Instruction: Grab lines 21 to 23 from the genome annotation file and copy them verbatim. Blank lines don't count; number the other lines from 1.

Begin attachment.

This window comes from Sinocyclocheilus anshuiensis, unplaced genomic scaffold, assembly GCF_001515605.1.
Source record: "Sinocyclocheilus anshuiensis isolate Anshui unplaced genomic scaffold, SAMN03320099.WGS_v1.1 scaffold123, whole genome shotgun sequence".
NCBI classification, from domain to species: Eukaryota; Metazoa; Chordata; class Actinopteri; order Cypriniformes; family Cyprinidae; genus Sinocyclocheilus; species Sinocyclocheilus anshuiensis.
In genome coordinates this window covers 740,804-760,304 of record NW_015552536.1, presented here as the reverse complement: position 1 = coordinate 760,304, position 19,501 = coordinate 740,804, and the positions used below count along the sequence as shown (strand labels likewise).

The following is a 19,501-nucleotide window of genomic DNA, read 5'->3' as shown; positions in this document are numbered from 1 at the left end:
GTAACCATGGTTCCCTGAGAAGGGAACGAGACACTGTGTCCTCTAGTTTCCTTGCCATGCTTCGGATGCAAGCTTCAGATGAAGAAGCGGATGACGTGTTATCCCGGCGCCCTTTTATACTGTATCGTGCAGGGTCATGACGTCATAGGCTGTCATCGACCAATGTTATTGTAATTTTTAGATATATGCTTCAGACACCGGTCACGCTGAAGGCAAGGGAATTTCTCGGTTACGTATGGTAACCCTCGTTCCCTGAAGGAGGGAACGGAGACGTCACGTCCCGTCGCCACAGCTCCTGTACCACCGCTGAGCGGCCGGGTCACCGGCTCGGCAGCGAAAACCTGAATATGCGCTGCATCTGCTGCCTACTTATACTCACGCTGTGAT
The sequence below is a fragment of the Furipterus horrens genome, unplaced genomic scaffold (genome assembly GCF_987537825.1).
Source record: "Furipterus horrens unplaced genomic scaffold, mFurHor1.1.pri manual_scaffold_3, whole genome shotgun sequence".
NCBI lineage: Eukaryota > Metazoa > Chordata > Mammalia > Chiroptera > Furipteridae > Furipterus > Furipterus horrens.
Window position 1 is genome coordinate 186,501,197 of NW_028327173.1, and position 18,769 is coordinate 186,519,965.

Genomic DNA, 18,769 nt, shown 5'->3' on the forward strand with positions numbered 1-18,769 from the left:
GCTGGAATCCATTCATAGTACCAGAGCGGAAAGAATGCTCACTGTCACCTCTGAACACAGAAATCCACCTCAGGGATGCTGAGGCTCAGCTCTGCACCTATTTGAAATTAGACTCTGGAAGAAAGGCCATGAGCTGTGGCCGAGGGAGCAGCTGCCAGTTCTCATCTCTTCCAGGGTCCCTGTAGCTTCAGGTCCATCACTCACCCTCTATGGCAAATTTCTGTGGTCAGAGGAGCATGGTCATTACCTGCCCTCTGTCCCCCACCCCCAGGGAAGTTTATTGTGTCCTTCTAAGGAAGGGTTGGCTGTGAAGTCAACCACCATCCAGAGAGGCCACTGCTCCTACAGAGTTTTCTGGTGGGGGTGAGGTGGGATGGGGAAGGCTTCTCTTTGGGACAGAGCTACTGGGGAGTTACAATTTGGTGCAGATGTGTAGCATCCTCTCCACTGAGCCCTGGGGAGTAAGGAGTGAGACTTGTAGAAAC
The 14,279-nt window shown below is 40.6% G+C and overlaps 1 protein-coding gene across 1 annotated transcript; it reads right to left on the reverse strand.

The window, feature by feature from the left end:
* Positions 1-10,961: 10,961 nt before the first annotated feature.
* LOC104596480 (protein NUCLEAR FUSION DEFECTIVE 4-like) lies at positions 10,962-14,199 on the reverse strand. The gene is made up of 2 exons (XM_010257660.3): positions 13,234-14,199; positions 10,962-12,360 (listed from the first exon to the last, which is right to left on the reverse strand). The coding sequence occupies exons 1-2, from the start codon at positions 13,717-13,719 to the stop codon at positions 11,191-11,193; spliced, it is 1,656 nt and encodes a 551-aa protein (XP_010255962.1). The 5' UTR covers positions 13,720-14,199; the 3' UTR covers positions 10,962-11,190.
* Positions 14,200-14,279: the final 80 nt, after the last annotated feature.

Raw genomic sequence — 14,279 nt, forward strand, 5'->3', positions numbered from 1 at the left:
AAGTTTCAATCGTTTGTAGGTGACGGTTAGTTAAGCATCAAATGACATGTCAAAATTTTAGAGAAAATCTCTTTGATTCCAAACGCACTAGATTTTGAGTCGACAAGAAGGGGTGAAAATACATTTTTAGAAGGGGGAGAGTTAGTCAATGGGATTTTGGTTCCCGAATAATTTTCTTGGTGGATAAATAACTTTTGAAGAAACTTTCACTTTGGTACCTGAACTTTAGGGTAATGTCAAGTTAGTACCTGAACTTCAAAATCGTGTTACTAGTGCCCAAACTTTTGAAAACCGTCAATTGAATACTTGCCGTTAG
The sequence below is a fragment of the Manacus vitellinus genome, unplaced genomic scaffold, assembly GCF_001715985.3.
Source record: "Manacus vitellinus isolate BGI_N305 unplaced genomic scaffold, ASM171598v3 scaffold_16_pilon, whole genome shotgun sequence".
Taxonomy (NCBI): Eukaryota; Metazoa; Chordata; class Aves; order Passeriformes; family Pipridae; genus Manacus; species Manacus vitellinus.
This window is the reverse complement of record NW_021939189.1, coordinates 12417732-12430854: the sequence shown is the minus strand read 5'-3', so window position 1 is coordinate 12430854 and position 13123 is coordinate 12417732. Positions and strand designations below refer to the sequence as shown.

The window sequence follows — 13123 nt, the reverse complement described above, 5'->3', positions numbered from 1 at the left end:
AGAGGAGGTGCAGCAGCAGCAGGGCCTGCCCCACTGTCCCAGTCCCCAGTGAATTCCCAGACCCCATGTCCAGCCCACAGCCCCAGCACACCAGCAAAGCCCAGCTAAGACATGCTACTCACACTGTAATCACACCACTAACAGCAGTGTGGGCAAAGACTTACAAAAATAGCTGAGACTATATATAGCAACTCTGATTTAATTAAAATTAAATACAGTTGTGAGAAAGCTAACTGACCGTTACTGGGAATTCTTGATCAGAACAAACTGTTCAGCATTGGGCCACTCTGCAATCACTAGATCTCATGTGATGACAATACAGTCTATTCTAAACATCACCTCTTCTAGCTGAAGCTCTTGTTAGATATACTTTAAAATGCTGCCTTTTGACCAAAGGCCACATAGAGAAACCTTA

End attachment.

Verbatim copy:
Source record: "Manacus vitellinus isolate BGI_N305 unplaced genomic scaffold, ASM171598v3 scaffold_16_pilon, whole genome shotgun sequence".
Taxonomy (NCBI): Eukaryota; Metazoa; Chordata; class Aves; order Passeriformes; family Pipridae; genus Manacus; species Manacus vitellinus.
This window is the reverse complement of record NW_021939189.1, coordinates 12417732-12430854: the sequence shown is the minus strand read 5'-3', so window position 1 is coordinate 12430854 and position 13123 is coordinate 12417732. Positions and strand designations below refer to the sequence as shown.